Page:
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20140815 Kropotkin-Mutual Aid

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MAIN IDEA

This book is written as counterargument against people who embraced Darwin’s theory in the most primitive way possible: in the line with Hobbes’ wars of everybody against everybody else with survival of winner (fittest). The main idea of this book is that not war, but rather cooperation of everybody with everybody, which allows individual organisms to survive continuing struggle with environment for acquisition of necessary life resources. The book is filled with examples of cooperation real or perceived from all points of biological specter from ants to contemporary humans.

DETAILS

Introduction
This book presented as illustration and justification of idea that mutual support is much more important then struggle for survival of individual. The main point is made that author could not see examples of life and death struggle between individuals while at the same time stressing environmental causes of survival’s difficulties. Eventually author comes up with “Law of Mutual Aid” stating that it is an important factor in evolution not appreciated by followers of Hobbes.

MUTUAL AID AMONG ANIMALS
These two chapters represent a long list of animals doing something together that author considers being a mutual aid. This list includes just about all animals known to biologists of XIX century from ants to lions. The examples reviewed:
CHAPTER I:
• Invertebrates.
• Ants and Bees
• Birds, hunting and fishing associations. Sociability. Mutual protection among small birds. Cranes, parrots.

CHAPTER II:
• Migrations of birds. Breeding associations. Autumn societies.
• Mammals: small number of unsociable species. Hunting associations of wolves, lions, etc. Societies of rodents; of ruminants; of monkeys.
• Mutual Aid in the struggle for life and Elimination of competition in Nature.

CHAPTER III and IV MUTUAL AID AMONG SAVAGES
The same logic that was used for congregation of animals in groups is used for primitive human societies known at the time with the same inference: individuals are not fighting each other all the time, but rather cooperate in acquisition of means of survivals. The humans obviously add a lot of complexity if compared to animals bringing in notion of ownership both individual and group over various parts of nature: territory, water, cattle, and such. Author also reviews the phenomenon of war and private property, but seems to be treating it as aberration. Examples provided: Bushmen and Hottentots, Australians, Papuans, Eskimos, and Dayak.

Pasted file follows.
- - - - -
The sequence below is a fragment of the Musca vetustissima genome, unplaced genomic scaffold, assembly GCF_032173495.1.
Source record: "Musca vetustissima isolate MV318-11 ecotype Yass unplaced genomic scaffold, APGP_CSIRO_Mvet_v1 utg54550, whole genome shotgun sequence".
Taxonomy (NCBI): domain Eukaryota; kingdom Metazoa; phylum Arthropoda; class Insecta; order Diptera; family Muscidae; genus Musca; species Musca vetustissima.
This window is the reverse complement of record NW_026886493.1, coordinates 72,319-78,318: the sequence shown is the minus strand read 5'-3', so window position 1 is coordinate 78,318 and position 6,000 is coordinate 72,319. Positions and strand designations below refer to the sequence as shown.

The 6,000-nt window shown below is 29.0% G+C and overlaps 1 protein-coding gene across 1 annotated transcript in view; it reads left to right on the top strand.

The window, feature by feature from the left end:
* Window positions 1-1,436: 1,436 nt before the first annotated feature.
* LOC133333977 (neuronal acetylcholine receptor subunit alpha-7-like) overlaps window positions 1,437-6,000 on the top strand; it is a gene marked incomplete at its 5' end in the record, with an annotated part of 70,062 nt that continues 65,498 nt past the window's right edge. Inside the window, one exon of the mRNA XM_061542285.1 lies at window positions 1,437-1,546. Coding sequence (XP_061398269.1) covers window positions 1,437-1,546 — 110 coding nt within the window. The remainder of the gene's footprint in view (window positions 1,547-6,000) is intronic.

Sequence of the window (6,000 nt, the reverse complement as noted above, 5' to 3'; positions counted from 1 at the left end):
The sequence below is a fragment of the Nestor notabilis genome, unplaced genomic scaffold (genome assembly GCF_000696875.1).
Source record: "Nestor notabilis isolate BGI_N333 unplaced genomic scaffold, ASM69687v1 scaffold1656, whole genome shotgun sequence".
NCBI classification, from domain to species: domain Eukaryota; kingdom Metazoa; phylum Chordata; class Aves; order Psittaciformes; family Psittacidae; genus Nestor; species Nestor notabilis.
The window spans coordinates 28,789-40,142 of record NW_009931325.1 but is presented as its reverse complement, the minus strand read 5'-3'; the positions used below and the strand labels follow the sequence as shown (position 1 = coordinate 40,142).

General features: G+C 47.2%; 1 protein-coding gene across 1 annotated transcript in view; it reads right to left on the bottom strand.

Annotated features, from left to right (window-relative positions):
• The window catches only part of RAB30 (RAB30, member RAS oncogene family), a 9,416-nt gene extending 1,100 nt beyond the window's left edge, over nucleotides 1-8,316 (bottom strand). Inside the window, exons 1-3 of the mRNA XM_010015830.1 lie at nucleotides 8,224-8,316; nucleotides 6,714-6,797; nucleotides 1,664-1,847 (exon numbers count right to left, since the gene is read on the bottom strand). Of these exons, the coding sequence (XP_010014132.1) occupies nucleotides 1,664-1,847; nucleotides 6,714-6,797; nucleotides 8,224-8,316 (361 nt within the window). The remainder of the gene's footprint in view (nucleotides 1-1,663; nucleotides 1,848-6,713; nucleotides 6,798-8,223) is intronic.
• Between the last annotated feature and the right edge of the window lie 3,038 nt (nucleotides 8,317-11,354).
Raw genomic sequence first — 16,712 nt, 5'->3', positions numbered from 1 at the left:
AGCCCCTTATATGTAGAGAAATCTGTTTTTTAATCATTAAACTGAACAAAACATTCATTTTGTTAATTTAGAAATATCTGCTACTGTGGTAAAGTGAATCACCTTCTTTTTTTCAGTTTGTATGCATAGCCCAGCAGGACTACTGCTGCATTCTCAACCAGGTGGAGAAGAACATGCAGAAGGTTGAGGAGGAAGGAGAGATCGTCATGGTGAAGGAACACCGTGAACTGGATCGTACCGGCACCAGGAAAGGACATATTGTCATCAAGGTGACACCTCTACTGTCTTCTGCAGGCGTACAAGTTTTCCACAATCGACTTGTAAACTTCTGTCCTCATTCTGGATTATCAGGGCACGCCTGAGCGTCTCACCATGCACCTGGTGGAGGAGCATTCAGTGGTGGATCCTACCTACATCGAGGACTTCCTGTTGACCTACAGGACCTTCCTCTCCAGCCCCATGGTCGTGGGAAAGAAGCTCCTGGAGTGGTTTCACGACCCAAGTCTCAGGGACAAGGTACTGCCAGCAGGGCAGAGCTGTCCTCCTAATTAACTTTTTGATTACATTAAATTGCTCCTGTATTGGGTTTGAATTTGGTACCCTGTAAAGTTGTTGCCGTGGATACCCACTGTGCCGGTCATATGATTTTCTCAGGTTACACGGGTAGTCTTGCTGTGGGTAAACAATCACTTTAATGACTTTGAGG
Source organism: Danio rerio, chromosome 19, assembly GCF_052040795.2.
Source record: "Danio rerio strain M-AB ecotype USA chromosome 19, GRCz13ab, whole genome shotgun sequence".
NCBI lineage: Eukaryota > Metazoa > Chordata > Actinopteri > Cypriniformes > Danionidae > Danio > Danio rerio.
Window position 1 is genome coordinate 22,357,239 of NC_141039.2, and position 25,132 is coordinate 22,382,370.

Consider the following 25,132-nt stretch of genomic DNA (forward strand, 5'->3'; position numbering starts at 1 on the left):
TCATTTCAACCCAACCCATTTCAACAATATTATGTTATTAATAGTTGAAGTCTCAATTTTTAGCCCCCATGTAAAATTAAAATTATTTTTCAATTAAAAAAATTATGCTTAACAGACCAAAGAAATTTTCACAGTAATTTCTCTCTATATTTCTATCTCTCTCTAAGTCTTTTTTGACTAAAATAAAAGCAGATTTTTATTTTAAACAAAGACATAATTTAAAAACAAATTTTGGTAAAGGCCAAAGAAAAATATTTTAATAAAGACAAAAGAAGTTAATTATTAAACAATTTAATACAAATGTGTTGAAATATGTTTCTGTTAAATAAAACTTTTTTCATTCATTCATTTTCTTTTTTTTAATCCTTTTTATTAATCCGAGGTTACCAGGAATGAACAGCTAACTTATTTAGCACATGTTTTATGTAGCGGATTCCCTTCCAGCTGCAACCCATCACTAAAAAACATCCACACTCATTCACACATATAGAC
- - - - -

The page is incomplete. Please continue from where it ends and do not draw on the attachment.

CHAPTERS V and VI MUTUAL AID IN THE MEDIAEVAL CITY;
Author reviews history of society development in Europe with the same objective: to stress examples of mutual aid as rejection of struggle of individual against individual. However it seems that all examples he provides apply more to the in-group cases, rather then abstract help: Towns and Guilds, Development of trade and legal system; mutually beneficial relationships between lords, towns, and peasants.

CHAPTERS VII and VIII MUTUAL AID AMONGST OURSELVES
Final two charters describe contemporary for author (end of XIX century) situation of struggle between state and village-community organizations of society. Obviously as anarchist he opposes state and loves communities and all forms of mutual aid from cooperative businesses and self-insurance groups to unions and other mutual help associations.

MY TAKE ON IT

As usual I have a difficult time to understand why people do not see the obvious fact that humans live in complex multidimensional world and themselves are complex multidimensional entities. The evolutionary theory does not suggest that individual organism survives in battle with other individual organisms of the same type. It does not even depend on scarcity of resources. All that it says is that organisms which survive long enough to pass on their genes to next generation do pass these genes to next generation with all their features whether beneficial, detrimental, or neutral, while organisms that fail to pass their genes to the next generation would not have their features represented in nature after that. From this point of view the typical notion: ”survival of the fittest” is obviously incorrect. It should be “survival of minimally fit and sufficiently reproductive”. The method of fitness fully depends on environment, which includes not only individual organism itself but also other organisms around and not necessary of the same species. In this view both cooperation with and war against other organisms are just tools that organism uses to achieve its objectives defined by its genes and environment so the infinite number of examples could be found for all tools and their variations and combinations: cooperation, aid, war, extermination, and anything else conceivable.


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